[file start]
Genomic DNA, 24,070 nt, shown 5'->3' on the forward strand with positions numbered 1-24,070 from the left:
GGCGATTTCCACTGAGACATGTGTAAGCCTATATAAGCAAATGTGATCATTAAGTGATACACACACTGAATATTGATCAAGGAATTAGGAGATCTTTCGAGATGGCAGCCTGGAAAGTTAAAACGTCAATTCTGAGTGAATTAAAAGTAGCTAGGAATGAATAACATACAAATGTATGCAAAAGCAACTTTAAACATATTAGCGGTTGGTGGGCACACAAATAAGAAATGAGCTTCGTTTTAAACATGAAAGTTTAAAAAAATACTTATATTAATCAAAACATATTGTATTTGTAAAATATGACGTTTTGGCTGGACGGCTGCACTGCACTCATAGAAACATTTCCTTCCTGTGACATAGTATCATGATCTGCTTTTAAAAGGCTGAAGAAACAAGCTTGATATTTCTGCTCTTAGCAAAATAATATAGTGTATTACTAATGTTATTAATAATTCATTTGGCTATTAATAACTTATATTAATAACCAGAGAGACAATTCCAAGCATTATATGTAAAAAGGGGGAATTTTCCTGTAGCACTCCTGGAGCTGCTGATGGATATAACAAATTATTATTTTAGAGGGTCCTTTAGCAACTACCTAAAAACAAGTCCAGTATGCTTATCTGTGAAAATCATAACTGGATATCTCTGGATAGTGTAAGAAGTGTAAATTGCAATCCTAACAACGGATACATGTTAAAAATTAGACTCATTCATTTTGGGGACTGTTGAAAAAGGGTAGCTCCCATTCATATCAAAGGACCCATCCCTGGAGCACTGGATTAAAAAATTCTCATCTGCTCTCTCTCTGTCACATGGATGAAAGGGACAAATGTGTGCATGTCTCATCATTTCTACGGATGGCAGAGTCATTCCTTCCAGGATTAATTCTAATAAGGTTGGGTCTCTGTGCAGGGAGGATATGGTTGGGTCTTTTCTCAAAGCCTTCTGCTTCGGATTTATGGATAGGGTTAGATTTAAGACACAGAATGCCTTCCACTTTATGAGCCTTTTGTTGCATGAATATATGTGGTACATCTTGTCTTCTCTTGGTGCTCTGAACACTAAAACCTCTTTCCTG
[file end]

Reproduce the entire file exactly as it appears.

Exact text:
Genomic DNA, 24,070 nt, shown 5'->3' on the forward strand with positions numbered 1-24,070 from the left:
GGCGATTTCCACTGAGACATGTGTAAGCCTATATAAGCAAATGTGATCATTAAGTGATACACACACTGAATATTGATCAAGGAATTAGGAGATCTTTCGAGATGGCAGCCTGGAAAGTTAAAACGTCAATTCTGAGTGAATTAAAAGTAGCTAGGAATGAATAACATACAAATGTATGCAAAAGCAACTTTAAACATATTAGCGGTTGGTGGGCACACAAATAAGAAATGAGCTTCGTTTTAAACATGAAAGTTTAAAAAAATACTTATATTAATCAAAACATATTGTATTTGTAAAATATGACGTTTTGGCTGGACGGCTGCACTGCACTCATAGAAACATTTCCTTCCTGTGACATAGTATCATGATCTGCTTTTAAAAGGCTGAAGAAACAAGCTTGATATTTCTGCTCTTAGCAAAATAATATAGTGTATTACTAATGTTATTAATAATTCATTTGGCTATTAATAACTTATATTAATAACCAGAGAGACAATTCCAAGCATTATATGTAAAAAGGGGGAATTTTCCTGTAGCACTCCTGGAGCTGCTGATGGATATAACAAATTATTATTTTAGAGGGTCCTTTAGCAACTACCTAAAAACAAGTCCAGTATGCTTATCTGTGAAAATCATAACTGGATATCTCTGGATAGTGTAAGAAGTGTAAATTGCAATCCTAACAACGGATACATGTTAAAAATTAGACTCATTCATTTTGGGGACTGTTGAAAAAGGGTAGCTCCCATTCATATCAAAGGACCCATCCCTGGAGCACTGGATTAAAAAATTCTCATCTGCTCTCTCTCTGTCACATGGATGAAAGGGACAAATGTGTGCATGTCTCATCATTTCTACGGATGGCAGAGTCATTCCTTCCAGGATTAATTCTAATAAGGTTGGGTCTCTGTGCAGGGAGGATATGGTTGGGTCTTTTCTCAAAGCCTTCTGCTTCGGATTTATGGATAGGGTTAGATTTAAGACACAGAATGCCTTCCACTTTATGAGCCTTTTGTTGCATGAATATATGTGGTACATCTTGTCTTCTCTTGGTGCTCTGAACACTAAAACCTCTTTCCTG